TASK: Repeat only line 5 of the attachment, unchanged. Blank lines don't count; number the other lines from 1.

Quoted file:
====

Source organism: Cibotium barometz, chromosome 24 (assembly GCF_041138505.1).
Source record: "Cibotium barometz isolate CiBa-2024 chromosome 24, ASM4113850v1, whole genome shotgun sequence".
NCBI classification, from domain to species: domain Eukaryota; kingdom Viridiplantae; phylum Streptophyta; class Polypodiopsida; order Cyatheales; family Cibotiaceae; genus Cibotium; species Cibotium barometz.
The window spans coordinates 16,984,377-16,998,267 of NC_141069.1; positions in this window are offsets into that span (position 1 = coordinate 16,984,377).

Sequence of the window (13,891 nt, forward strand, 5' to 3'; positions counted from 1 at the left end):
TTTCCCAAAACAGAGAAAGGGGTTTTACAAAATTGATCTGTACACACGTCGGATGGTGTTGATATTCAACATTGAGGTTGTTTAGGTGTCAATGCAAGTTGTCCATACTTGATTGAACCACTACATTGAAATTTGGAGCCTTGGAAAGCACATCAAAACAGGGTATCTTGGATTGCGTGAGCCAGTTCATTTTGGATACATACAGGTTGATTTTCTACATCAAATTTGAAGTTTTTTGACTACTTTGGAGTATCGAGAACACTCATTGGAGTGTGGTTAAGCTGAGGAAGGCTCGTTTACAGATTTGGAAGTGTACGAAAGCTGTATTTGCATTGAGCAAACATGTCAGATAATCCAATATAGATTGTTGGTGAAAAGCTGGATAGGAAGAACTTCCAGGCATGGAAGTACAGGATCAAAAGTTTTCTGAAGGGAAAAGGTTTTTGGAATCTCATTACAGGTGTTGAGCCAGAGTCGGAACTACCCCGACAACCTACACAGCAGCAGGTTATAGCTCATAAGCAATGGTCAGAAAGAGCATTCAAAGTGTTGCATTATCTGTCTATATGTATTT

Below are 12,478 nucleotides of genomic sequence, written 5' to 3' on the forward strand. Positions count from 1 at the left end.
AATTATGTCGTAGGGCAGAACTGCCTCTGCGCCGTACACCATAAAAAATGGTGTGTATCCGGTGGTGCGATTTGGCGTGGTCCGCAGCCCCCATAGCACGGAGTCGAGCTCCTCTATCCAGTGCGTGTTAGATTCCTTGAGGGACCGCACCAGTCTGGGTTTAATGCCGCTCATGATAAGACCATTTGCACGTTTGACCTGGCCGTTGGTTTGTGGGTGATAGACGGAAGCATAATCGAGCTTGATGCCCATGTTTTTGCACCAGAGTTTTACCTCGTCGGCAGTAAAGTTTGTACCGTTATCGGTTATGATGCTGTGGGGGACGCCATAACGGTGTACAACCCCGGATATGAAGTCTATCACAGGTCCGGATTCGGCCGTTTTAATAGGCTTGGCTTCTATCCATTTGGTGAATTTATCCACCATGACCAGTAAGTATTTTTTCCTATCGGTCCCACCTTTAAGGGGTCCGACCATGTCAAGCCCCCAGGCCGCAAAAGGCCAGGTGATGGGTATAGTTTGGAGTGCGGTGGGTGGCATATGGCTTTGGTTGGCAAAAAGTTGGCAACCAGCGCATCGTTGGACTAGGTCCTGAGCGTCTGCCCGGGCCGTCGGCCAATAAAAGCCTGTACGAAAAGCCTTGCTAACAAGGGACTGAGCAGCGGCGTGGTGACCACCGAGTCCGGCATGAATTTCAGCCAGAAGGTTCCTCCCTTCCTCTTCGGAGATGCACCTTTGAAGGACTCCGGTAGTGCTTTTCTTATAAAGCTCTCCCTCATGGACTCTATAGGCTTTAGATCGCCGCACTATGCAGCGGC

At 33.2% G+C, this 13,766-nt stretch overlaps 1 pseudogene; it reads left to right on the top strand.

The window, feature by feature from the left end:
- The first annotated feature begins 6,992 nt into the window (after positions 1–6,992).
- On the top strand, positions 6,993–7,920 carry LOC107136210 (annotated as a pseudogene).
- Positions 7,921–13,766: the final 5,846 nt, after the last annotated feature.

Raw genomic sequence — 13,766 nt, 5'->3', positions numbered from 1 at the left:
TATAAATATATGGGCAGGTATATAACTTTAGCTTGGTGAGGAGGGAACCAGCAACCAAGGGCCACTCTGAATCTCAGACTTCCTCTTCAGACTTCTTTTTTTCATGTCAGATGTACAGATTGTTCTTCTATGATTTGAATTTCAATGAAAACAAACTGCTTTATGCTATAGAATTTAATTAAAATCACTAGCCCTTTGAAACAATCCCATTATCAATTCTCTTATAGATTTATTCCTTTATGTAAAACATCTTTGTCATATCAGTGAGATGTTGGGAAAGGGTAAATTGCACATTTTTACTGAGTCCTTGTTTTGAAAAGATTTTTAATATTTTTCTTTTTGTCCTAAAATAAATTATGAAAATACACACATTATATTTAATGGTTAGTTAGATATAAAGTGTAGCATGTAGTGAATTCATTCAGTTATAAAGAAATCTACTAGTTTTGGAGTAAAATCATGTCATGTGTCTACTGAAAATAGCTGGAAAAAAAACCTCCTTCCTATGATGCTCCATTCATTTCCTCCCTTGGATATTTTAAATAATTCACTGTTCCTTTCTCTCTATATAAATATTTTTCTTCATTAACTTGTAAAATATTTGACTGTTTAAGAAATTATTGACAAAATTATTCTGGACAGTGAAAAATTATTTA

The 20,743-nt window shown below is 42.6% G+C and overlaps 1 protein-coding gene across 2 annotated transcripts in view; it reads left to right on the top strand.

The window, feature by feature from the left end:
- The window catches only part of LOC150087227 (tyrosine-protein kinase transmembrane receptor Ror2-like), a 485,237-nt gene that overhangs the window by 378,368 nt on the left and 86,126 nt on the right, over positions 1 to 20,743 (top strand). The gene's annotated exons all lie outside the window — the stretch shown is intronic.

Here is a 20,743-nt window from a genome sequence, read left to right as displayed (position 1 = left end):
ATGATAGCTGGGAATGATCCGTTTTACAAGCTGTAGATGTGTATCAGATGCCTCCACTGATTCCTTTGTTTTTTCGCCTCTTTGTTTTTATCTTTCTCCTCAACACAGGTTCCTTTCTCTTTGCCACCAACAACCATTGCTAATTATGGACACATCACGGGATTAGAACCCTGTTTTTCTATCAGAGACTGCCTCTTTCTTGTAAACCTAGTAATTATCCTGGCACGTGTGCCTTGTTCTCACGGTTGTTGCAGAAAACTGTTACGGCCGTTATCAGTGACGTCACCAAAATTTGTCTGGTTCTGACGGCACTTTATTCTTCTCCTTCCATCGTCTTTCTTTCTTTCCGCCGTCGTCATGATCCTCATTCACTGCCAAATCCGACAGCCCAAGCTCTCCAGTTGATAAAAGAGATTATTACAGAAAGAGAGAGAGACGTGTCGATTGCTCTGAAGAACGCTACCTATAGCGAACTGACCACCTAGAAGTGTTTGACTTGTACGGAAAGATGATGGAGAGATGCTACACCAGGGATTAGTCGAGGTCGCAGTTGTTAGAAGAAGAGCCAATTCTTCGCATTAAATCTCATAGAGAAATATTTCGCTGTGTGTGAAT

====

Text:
Sequence of the window (13,891 nt, forward strand, 5' to 3'; positions counted from 1 at the left end):